Bob is your uncle

Discussion in 'English Only' started by Charwalk, Mar 31, 2017.

  1. Charwalk Senior Member

    Suppose you are in your late 70s. Suppose further that your teenager grandson is explaining to you some features of a smartphone. "Do this, do this and Bob is your uncle!" Would you take umbrage at the use of the phrase?
  2. Barque Senior Member

    No, I'd be too surprised at the fact that a teenager was using it in the first place.

    Here's an earlier thread on the phrase: Bob's your uncle!
  3. Charwalk Senior Member

    In one of the earlier replies it was commented that "It is unlikely that Bob's your uncle would said by a youngster. It is somewhat dated." In what sense it is dated?
  4. Barque Senior Member

    "Dated" in this context means that it's old-fashioned and not used much nowadays.

    Dated (WR dictionary): out-of-date; old-fashioned; no longer up to date: Some slang terms become dated quickly.
  5. heypresto

    heypresto Senior Member

    South East England
    English - England
    It's far more likely that the grandfather would say 'Bob's your uncle' to his grandson. And his grandson to wonder what on earth grandpa was talking about. :D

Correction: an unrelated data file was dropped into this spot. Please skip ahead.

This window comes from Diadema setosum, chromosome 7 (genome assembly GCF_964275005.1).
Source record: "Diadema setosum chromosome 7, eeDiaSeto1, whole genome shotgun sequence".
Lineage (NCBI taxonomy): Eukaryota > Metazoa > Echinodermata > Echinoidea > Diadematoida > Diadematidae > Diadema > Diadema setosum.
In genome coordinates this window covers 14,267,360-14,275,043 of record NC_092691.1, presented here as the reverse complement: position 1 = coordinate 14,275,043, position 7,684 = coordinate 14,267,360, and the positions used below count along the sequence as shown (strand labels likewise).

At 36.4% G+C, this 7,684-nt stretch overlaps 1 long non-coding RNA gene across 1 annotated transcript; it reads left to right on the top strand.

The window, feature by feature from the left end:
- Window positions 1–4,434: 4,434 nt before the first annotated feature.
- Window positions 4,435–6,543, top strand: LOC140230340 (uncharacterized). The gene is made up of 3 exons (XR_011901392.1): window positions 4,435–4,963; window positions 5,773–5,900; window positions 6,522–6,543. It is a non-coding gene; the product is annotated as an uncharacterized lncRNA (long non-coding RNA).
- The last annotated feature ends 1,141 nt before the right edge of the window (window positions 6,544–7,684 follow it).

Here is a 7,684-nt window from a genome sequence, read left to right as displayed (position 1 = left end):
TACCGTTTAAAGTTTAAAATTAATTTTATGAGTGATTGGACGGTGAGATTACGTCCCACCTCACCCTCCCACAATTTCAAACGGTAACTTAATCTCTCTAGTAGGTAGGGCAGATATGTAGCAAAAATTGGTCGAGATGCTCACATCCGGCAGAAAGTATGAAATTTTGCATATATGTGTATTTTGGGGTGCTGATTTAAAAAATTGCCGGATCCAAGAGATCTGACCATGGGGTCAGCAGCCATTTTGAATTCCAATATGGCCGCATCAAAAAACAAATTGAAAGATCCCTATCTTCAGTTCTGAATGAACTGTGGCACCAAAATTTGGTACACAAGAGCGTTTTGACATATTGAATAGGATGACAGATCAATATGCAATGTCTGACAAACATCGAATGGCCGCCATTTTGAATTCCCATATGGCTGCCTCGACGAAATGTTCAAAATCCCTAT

Note it's always 'Bob's . . .', and never 'Bob is . . . '

    (In my younger days, Bob was my uncle :))
  6. PaulQ

    PaulQ Senior Member

    English - England
  7. You little ripper! Senior Member

    Australian English
    It's alive and kicking in Australia. Young and old know the expression and use it. Sometimes you'll even hear a child use it (they've heard it and will repeat it - as children do - because they think it's amusing).
  8. dojibear

    dojibear Senior Member

    Fresno CA
    English - Northeast US
    Is it ever said as "Bob is your uncle" as in the title, or is it always "Bob's your uncle"? I've only seen "Bob's".

    This expression isn't used in AE, but I understand it. The first time I heard it, I probably felt like the dwarf in a Terry Pratchett novel, who hears a human say "and Bob's your uncle!" and replies "But, surely Thor Stronginthearm is my uncle?"
  9. heypresto

    heypresto Senior Member

    South East England
    English - England
    No. Yes. See my post #5. ;):)

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